Imagine you’re a big IT supplier. You build a successful business by being responsive to your customers, and giving them what they need. If the customer is a big one, then normally their budget is too. And so, their list of requirements is big too. Which means that when they want to do IT projects, they are normally big ones. And you have all the expertise needed to give them advice, support, consultancy, implementation and deployment.
Then along comes the Cloud. It means that small companies can offer a very specific service - not a big IT system - to one of your customers. And instead of buying a big computer system to do everything that they can imagine, they buy a service to deliver a small part of their overall IT service. At first, it’s only a small nibble from a big IT pie. But over time, the nibble can become a bite. And eventually some of the pie disappears.
And it’s a good thing for the customer - they can solve business problems with speedier and more targeted solutions and quicker procurement.
At the Microsoft World Partner Conference, Janison were finalists in the Education Partner of the Year Awards.
A small Coffs Harbour company was sandwiched between two global giants - Desire2Learn (6 million users) and Cornelsen Publishers (3,000 employees and a turnover of 450 million Euro). They’re a small regional Australian business that’s competing against the world’s biggest and best.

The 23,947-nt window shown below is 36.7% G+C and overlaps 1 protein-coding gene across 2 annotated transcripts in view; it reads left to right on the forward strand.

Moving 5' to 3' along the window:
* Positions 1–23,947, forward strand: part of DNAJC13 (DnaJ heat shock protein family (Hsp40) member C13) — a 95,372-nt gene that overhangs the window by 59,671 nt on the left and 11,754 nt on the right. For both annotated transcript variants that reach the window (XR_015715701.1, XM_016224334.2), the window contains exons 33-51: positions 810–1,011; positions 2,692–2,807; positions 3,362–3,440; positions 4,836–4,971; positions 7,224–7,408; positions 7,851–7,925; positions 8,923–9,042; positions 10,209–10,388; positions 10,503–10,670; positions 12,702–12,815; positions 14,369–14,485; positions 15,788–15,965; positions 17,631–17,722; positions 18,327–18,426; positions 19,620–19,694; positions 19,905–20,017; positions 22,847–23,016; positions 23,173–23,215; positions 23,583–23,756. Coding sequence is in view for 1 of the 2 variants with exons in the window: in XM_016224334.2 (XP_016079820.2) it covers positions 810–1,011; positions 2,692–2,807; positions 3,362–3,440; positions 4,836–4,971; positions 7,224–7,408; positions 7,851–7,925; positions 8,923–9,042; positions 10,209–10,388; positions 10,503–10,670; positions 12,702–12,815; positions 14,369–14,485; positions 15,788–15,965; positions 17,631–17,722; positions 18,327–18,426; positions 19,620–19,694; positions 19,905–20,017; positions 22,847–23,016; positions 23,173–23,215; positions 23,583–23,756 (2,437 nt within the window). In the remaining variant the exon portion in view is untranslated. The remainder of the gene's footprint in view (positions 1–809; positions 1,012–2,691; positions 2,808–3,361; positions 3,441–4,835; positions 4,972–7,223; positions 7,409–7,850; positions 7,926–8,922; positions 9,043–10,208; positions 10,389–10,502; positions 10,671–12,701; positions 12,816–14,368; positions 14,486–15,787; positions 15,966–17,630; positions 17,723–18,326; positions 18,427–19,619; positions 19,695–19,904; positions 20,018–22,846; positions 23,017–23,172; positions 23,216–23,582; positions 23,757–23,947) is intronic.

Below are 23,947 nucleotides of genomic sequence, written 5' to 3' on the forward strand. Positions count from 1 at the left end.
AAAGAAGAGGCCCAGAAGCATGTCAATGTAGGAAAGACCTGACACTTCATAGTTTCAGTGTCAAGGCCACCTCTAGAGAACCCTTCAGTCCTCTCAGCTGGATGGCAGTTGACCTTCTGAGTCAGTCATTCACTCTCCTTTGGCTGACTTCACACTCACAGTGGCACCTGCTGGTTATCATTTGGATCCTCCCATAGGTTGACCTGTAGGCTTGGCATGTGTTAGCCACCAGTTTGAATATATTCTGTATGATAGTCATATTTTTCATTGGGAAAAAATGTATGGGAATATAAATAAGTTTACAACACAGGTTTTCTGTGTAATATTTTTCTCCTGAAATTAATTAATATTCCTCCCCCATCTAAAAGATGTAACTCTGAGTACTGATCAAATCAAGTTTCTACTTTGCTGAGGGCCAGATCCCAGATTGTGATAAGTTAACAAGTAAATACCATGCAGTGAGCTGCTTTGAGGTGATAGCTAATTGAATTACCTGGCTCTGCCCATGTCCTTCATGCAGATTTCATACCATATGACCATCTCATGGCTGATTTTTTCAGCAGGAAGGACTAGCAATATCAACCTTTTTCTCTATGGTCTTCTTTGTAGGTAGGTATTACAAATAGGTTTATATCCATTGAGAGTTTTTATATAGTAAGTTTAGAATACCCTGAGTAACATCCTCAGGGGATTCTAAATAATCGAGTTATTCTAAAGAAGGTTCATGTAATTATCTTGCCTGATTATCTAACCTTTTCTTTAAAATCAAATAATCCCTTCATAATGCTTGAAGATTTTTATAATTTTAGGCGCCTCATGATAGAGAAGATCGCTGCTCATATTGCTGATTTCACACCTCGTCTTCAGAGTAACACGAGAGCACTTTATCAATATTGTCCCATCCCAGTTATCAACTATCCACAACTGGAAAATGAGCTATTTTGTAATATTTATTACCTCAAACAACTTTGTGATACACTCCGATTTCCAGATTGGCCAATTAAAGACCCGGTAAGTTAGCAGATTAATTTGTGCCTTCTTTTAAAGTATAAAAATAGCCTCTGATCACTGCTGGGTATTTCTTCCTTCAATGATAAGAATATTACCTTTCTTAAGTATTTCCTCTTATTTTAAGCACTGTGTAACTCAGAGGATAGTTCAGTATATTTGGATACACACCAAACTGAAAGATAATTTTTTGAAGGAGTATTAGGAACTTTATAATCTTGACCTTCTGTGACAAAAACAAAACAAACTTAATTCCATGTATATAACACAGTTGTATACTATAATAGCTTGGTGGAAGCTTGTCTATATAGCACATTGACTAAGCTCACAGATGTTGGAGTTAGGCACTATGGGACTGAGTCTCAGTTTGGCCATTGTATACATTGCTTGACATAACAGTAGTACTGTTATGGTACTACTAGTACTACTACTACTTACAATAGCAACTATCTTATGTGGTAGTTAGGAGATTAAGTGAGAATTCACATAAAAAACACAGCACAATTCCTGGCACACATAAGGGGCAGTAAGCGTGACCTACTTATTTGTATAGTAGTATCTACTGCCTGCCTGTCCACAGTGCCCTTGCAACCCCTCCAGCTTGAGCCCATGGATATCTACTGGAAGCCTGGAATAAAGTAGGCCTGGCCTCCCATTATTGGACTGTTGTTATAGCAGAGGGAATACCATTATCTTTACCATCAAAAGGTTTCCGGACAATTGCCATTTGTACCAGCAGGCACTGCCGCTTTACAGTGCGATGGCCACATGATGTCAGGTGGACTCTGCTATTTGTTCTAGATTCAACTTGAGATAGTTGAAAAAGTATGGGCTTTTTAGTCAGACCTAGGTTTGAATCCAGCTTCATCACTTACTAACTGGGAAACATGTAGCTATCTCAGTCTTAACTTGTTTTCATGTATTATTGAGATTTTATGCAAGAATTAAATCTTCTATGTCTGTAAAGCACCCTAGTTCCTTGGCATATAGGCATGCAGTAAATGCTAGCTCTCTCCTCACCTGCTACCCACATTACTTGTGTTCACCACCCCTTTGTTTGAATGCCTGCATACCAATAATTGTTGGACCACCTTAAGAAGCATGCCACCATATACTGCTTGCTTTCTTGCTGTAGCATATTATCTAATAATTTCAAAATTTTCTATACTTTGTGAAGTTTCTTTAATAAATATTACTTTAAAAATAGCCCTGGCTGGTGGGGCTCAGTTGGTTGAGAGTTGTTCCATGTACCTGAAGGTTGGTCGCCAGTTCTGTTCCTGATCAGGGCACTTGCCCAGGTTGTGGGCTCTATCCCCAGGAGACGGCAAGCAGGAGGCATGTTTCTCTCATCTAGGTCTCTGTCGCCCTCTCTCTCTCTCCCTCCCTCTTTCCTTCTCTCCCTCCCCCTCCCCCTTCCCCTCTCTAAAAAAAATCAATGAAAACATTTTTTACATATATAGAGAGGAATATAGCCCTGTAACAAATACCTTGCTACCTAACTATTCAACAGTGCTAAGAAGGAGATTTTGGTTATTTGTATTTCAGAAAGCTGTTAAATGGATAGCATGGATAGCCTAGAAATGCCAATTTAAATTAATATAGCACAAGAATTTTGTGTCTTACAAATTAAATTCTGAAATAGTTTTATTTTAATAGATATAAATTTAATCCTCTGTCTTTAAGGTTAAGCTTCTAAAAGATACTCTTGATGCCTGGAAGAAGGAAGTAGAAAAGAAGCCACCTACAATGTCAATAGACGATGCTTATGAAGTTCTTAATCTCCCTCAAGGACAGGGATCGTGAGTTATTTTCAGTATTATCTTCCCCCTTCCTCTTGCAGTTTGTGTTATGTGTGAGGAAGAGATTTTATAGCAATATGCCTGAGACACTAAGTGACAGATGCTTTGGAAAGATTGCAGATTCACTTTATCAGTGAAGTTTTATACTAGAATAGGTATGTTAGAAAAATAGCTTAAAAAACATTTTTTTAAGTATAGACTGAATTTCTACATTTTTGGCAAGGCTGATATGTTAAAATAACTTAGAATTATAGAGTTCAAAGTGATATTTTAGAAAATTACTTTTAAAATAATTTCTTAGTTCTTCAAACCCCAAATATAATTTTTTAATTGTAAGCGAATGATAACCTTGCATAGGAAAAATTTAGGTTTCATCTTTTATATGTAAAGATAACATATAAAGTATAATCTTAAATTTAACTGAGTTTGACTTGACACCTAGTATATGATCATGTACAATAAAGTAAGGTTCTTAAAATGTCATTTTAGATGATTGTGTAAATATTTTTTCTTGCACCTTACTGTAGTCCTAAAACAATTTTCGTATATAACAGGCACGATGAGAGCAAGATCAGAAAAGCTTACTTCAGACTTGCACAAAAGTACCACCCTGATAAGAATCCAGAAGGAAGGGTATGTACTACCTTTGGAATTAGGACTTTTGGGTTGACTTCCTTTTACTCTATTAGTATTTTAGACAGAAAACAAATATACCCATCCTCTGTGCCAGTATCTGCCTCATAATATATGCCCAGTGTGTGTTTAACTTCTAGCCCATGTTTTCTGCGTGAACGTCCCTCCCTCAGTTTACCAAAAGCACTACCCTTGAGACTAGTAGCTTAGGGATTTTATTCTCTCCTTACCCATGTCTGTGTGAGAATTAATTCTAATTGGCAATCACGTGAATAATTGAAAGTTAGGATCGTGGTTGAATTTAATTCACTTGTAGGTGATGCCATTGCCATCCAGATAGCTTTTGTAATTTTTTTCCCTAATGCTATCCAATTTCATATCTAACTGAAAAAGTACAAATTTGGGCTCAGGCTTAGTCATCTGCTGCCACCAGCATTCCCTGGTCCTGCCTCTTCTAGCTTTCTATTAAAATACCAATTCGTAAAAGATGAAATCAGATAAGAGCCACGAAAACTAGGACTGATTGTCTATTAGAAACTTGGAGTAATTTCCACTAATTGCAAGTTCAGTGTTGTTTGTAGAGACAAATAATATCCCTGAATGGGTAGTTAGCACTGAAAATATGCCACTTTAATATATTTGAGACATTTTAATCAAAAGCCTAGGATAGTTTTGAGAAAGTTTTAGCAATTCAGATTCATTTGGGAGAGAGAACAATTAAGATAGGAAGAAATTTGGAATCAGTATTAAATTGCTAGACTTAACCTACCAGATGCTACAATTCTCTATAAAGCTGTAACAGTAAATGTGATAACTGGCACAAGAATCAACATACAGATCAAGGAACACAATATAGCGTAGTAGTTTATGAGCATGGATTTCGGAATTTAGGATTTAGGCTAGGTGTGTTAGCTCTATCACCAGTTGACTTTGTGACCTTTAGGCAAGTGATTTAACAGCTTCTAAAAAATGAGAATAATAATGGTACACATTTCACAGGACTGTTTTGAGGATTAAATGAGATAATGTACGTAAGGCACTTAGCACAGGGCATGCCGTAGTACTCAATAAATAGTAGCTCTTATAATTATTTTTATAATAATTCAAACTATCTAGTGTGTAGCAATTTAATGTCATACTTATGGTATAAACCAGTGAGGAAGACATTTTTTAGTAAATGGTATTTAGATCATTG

They can do this because of the Cloud, because they can focus on their core competencies - eg software development - and leave the job of running the big infrastructure that you need to administer an exam for 100,000 students to somebody else (in their case, the Windows Azure service).
Wayne Houlden, the Janison CEO, puts it succinctly on his blog:
This doesn’t mean that the end of the big IT projects/suppliers is coming, but that instead we’re going to see things changing. Smaller companies will compete with bigger ones, as they always have. And big projects will continue to be developed and procured. But the way that things are done will change. When it’s quicker to build the product than it is to write the specification documents, it means that software development, and IT procurement, is going to be fundamentally different in the future.
We’re going to see more nimble projects, with a chance of keeping up with the more nimble users (as you’ll be seeing, if ‘corporate IT’ can’t keep up, they’ll just go out and use a public web 2.0 service).
All of our business models are going to change. And the Education IT business is going to look very different in five years time.
Perhaps these articles might help?